• Host name/address = aspnet-core-logging-dev - the compose service name and not the container name (the Docker Compose networking page is a little bit misleading, as it mentions container name, that's why the services found inside the docker-compose.yml file are named differently than their containers)
  • Port = 5432 - the Docker internal port
  • Username = the value of the ${DB_DEV_POSTGRES_USER} property from the local .env file
  • Password = the value of the ${DB_DEV_POSTGRES_PASSWORD} property from the local .env file

Setup environment variables

Since storing sensitive data inside configuration file put under source control is not a very good idea, the following environment variables must be defined on your local development machine:

Name Value Description
CONNECTIONSTRINGS__TODO Server=localhost; Port=5432; Database=aspnet-core-logging-dev; Username=satrapu; Password=***; The connection string pointing to the local development database
CONNECTIONSTRINGS__TODOFORINTEGRATIONTESTS Server=localhost; Port=5433; Database=aspnet-core-logging-it; Username=satrapu; Password=***; The connection string pointing to the integration tests database
GENERATEJWT__SECRET <YOUR_JWT_SECRET> The secret used for generating JSON web tokens for experimenting purposes only

The connection strings above use the same username and password pairs find in the local .env file.
The port from each connection string represent the host port declared inside the local docker-compose.yml file - see more about ports here.

Setup local development database

In order to run the application locally, you need to have an online PostgreSQL database whose schema is up-to-date.
The database will be started using the aforementioned Docker Compose commands, while its schema will be updated via one of the options below.

Option 1: Manually run database migrations

In order to create and update the local development database, you need to install EF Core CLI tools; the reference documentation can be found here. I also recommend reading about database migrations here.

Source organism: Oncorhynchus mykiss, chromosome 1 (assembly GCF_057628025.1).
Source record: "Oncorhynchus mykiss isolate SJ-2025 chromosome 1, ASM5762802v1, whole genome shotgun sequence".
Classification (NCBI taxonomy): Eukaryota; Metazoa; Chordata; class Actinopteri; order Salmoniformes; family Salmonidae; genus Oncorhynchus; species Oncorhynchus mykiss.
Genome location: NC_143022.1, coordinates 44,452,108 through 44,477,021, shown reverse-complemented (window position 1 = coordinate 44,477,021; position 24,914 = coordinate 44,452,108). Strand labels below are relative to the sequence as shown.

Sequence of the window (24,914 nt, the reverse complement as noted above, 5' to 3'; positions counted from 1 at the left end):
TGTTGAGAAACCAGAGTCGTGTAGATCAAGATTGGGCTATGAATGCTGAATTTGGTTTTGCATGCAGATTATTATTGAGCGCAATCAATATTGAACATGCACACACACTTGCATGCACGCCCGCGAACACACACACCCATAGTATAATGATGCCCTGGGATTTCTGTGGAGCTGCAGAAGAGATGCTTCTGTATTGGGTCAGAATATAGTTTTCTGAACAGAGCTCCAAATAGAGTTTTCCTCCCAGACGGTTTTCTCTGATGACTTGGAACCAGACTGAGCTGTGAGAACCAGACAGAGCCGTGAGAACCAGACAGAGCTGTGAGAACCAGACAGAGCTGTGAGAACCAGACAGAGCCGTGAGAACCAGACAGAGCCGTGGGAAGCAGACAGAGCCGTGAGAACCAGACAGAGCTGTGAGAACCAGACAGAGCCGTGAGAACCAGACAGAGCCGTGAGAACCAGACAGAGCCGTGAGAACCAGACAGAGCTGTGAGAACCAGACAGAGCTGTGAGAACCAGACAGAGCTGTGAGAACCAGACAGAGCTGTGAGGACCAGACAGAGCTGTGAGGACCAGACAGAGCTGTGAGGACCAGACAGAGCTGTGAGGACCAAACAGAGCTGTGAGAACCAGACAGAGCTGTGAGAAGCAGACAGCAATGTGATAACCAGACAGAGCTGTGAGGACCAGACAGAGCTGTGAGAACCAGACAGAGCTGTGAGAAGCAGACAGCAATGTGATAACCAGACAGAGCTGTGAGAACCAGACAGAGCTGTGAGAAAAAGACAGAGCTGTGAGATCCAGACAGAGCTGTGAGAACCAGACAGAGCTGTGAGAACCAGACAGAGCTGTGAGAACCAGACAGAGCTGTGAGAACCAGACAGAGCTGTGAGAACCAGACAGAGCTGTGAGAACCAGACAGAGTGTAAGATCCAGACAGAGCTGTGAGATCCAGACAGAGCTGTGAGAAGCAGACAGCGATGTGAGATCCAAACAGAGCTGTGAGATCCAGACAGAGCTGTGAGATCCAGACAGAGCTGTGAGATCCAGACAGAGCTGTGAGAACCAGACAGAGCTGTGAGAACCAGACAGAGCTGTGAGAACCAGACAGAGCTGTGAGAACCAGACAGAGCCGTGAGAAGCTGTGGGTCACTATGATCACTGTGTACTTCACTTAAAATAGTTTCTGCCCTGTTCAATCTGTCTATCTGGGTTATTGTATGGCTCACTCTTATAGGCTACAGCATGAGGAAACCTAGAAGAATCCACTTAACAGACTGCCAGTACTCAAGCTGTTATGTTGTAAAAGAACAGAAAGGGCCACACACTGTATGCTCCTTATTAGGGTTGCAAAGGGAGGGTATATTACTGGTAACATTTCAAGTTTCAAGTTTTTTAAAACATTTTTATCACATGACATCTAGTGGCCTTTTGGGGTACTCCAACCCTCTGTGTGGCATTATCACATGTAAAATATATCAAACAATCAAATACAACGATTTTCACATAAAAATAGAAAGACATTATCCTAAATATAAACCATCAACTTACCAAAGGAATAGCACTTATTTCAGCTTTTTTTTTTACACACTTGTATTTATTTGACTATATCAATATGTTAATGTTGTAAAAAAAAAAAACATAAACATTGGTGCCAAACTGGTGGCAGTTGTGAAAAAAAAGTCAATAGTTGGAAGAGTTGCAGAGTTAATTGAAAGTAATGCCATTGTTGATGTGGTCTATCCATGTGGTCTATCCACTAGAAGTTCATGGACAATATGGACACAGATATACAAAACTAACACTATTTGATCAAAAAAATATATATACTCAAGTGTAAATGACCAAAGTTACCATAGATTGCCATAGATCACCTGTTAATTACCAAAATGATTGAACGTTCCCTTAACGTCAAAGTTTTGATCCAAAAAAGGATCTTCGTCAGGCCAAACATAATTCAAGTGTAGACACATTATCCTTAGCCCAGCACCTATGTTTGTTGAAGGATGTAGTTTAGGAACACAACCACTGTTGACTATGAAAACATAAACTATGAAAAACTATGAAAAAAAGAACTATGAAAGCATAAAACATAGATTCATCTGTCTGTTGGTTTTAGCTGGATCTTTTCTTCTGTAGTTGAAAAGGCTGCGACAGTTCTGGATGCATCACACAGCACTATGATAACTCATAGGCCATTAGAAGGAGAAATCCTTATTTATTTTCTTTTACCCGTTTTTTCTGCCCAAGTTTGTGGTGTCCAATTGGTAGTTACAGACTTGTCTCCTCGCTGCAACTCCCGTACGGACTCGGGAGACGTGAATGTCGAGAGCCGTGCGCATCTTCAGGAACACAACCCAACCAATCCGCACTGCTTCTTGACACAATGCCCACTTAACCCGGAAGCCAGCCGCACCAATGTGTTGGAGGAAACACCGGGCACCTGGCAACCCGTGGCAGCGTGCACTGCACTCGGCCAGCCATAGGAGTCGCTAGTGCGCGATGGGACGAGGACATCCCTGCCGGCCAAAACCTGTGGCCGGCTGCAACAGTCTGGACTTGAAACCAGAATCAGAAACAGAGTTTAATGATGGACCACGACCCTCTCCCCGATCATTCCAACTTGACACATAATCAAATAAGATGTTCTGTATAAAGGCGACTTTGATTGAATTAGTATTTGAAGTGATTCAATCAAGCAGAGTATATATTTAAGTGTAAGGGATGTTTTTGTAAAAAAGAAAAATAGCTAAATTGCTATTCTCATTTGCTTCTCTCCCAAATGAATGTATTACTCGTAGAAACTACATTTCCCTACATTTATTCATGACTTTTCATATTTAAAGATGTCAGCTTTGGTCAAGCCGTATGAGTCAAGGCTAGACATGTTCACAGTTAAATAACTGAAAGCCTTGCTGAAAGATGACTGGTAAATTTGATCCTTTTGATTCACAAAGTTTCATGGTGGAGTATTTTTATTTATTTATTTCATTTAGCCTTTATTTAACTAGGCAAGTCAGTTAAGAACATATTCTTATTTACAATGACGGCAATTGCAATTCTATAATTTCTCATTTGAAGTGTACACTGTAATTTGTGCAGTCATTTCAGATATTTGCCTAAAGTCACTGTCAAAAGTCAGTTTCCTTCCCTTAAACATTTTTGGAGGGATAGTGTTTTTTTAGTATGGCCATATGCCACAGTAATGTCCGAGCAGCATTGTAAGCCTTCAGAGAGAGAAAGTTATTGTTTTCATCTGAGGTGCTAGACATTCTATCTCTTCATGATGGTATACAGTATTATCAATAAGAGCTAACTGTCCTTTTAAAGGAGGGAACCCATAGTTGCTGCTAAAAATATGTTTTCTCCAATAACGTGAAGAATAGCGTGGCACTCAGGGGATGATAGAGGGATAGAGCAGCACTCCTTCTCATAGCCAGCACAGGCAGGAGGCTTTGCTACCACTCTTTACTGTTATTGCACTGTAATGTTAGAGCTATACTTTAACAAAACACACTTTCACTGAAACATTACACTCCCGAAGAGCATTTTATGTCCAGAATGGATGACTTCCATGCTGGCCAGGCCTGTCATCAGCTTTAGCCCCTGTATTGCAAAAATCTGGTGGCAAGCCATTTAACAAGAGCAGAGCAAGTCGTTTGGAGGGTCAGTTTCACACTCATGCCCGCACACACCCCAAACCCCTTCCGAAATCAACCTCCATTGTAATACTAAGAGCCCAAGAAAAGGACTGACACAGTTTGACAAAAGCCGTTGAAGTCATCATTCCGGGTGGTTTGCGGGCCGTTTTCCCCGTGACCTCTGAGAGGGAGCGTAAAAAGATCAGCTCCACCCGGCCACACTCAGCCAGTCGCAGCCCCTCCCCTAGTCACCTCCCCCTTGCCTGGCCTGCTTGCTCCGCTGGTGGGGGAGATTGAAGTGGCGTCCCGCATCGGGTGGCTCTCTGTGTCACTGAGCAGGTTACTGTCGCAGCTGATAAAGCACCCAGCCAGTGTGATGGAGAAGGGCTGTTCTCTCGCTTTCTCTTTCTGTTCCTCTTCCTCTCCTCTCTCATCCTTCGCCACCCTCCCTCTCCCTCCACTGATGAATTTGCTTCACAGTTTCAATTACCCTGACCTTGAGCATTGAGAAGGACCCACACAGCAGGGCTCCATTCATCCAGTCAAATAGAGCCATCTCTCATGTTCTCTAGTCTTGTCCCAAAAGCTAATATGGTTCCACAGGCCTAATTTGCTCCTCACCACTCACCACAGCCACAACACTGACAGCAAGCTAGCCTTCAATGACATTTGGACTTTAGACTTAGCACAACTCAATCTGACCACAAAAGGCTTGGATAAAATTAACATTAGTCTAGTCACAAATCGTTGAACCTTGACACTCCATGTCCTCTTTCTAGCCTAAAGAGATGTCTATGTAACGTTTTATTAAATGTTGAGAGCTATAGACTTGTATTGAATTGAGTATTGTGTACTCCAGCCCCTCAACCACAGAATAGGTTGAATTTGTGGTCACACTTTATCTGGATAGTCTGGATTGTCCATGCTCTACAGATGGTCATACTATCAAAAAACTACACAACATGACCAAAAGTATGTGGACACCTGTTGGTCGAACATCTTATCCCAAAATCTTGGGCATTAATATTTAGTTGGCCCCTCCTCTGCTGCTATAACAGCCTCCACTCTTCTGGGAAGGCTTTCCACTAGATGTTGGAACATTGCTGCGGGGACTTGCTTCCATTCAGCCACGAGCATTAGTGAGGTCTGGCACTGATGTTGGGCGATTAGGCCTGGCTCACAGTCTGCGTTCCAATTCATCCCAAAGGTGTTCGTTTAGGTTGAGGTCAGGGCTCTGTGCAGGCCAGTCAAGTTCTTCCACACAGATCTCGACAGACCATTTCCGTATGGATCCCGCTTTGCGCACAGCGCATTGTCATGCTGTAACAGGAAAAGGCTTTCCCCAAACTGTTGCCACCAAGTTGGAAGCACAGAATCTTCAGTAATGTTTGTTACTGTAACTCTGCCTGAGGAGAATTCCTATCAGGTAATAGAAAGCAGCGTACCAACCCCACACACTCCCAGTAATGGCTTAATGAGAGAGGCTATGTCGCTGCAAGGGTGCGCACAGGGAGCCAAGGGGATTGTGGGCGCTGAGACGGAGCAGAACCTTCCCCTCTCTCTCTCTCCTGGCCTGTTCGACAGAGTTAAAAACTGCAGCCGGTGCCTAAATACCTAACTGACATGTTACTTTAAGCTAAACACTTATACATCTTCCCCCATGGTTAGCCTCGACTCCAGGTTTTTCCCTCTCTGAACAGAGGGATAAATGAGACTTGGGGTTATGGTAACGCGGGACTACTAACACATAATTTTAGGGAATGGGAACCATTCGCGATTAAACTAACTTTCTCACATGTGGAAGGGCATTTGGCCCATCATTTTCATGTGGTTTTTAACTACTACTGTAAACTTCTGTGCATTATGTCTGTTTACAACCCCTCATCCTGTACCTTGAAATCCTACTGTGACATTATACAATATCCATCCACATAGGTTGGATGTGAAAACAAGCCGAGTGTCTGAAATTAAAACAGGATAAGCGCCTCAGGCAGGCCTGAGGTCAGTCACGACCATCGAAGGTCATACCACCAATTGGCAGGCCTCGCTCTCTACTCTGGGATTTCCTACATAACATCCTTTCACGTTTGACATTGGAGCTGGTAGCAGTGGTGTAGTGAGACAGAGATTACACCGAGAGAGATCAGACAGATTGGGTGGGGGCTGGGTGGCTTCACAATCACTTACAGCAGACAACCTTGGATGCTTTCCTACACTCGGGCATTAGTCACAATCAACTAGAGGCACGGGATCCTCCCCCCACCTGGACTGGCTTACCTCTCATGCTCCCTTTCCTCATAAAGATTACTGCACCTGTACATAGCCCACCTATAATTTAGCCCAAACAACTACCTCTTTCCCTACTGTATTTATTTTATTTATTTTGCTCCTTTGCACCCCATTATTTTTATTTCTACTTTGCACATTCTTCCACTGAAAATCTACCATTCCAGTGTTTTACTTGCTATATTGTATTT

All of the commands below should be executed from the folder where you have checked-out this git repository.

  • Install dotnet-ef
dotnet tool install dotnet-ef --global

Please restart the terminal after running the above command to ensure the following dotnet ef commands do not fail.

  • Update dotnet-ef to latest version, if requested to do so
dotnet tool update dotnet-ef --global
  • Add a new database migration
dotnet ef migrations add <MIGRATION_NAME> --startup-project ./Sources/Todo.WebApi --project ./Sources/Todo.Persistence
  • List existing database migrations
dotnet ef migrations list --startup-project ./Sources/Todo.WebApi --project ./Sources/Todo.Persistence
  • Update database to the last migration
dotnet ef database update --startup-project ./Sources/Todo.WebApi --project ./Sources/Todo.Persistence
  • Drop existing database
dotnet ef database drop --startup-project ./Sources/Todo.WebApi --project ./Sources/Todo.Persistence

Option 2: Run database migrations at application startup

Ensure the MigrateDatabase configuration property is set to true.
See more about applying EF Core migrations at runtime here.

Inspect MiniProfiler results

If you enable MiniProfiler by setting the configuration property MiniProfiler:Enable to true, you can navigate to the following MiniProfiler URLs:

Inspect log events using Seq

In order to inspect application log events generated via Serilog, navigate to http://localhost:8888, which will open Seq UI.